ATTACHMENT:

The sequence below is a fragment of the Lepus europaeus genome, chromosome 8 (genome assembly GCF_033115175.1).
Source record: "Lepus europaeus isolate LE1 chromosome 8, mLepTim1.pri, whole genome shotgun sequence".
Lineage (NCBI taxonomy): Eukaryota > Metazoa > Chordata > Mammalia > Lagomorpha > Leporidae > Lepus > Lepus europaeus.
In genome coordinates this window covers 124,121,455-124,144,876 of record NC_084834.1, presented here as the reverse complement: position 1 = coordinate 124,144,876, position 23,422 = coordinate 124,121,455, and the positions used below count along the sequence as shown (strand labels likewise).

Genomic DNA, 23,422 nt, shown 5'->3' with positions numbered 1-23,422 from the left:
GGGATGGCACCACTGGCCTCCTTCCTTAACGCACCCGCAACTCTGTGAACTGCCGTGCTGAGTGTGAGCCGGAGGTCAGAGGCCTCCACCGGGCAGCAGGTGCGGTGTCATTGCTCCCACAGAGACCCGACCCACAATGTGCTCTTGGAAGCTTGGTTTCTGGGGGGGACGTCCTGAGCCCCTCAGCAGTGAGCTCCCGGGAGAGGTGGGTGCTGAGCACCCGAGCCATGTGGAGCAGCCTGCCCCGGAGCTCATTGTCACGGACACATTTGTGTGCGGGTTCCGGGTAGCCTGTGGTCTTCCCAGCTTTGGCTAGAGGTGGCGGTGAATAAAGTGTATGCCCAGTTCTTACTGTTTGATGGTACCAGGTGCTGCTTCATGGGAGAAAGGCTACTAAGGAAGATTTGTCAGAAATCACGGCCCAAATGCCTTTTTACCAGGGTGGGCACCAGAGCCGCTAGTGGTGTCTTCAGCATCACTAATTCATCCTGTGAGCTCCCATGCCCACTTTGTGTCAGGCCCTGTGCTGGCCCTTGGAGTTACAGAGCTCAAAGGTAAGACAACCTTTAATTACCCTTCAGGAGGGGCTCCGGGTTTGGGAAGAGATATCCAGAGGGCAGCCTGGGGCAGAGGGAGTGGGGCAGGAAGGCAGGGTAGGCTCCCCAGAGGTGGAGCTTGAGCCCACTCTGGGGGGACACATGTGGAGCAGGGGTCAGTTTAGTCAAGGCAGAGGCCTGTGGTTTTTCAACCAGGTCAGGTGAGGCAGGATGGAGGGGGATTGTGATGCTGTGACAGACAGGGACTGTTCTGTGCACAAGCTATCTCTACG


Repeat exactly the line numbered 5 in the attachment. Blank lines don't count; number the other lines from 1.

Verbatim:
Genomic DNA, 23,422 nt, shown 5'->3' with positions numbered 1-23,422 from the left: